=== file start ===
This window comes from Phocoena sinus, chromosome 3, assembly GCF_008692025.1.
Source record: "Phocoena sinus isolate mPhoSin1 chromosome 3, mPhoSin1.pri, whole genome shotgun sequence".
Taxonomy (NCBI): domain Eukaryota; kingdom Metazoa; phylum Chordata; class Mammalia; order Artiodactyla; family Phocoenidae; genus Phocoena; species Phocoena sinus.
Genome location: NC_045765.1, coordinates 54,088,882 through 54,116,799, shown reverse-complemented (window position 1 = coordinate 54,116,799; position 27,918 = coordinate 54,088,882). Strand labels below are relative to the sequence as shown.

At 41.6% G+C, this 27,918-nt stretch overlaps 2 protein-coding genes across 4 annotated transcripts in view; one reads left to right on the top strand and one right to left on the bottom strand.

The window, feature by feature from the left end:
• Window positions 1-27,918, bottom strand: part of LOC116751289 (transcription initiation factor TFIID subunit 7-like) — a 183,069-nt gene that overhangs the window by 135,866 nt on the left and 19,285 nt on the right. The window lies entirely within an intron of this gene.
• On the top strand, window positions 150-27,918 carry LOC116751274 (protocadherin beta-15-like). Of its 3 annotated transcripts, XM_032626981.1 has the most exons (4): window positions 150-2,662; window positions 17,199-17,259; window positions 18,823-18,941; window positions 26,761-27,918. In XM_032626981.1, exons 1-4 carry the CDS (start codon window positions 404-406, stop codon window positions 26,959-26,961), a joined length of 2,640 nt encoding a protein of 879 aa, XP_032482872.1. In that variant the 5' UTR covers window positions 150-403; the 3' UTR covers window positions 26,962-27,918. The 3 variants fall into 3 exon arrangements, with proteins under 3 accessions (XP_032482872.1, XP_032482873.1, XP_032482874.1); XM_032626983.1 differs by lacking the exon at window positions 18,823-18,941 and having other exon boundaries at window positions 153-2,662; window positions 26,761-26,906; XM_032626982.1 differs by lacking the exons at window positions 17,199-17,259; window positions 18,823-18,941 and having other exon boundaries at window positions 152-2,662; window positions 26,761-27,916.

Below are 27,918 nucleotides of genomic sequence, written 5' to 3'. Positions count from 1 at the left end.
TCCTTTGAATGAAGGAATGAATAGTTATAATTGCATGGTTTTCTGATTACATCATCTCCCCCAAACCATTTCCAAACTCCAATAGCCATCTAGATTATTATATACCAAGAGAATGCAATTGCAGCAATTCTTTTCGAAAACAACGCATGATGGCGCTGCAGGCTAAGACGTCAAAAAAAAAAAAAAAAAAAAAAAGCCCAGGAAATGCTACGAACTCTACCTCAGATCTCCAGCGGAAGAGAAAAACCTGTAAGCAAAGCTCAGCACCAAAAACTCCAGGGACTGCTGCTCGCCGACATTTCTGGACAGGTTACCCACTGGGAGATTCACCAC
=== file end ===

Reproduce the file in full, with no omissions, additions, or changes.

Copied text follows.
This window comes from Phocoena sinus, chromosome 3, assembly GCF_008692025.1.
Source record: "Phocoena sinus isolate mPhoSin1 chromosome 3, mPhoSin1.pri, whole genome shotgun sequence".
Taxonomy (NCBI): domain Eukaryota; kingdom Metazoa; phylum Chordata; class Mammalia; order Artiodactyla; family Phocoenidae; genus Phocoena; species Phocoena sinus.
Genome location: NC_045765.1, coordinates 54,088,882 through 54,116,799, shown reverse-complemented (window position 1 = coordinate 54,116,799; position 27,918 = coordinate 54,088,882). Strand labels below are relative to the sequence as shown.

At 41.6% G+C, this 27,918-nt stretch overlaps 2 protein-coding genes across 4 annotated transcripts in view; one reads left to right on the top strand and one right to left on the bottom strand.

The window, feature by feature from the left end:
• Window positions 1-27,918, bottom strand: part of LOC116751289 (transcription initiation factor TFIID subunit 7-like) — a 183,069-nt gene that overhangs the window by 135,866 nt on the left and 19,285 nt on the right. The window lies entirely within an intron of this gene.
• On the top strand, window positions 150-27,918 carry LOC116751274 (protocadherin beta-15-like). Of its 3 annotated transcripts, XM_032626981.1 has the most exons (4): window positions 150-2,662; window positions 17,199-17,259; window positions 18,823-18,941; window positions 26,761-27,918. In XM_032626981.1, exons 1-4 carry the CDS (start codon window positions 404-406, stop codon window positions 26,959-26,961), a joined length of 2,640 nt encoding a protein of 879 aa, XP_032482872.1. In that variant the 5' UTR covers window positions 150-403; the 3' UTR covers window positions 26,962-27,918. The 3 variants fall into 3 exon arrangements, with proteins under 3 accessions (XP_032482872.1, XP_032482873.1, XP_032482874.1); XM_032626983.1 differs by lacking the exon at window positions 18,823-18,941 and having other exon boundaries at window positions 153-2,662; window positions 26,761-26,906; XM_032626982.1 differs by lacking the exons at window positions 17,199-17,259; window positions 18,823-18,941 and having other exon boundaries at window positions 152-2,662; window positions 26,761-27,916.

Below are 27,918 nucleotides of genomic sequence, written 5' to 3'. Positions count from 1 at the left end.
TCCTTTGAATGAAGGAATGAATAGTTATAATTGCATGGTTTTCTGATTACATCATCTCCCCCAAACCATTTCCAAACTCCAATAGCCATCTAGATTATTATATACCAAGAGAATGCAATTGCAGCAATTCTTTTCGAAAACAACGCATGATGGCGCTGCAGGCTAAGACGTCAAAAAAAAAAAAAAAAAAAAAAAGCCCAGGAAATGCTACGAACTCTACCTCAGATCTCCAGCGGAAGAGAAAAACCTGTAAGCAAAGCTCAGCACCAAAAACTCCAGGGACTGCTGCTCGCCGACATTTCTGGACAGGTTACCCACTGGGAGATTCACCAC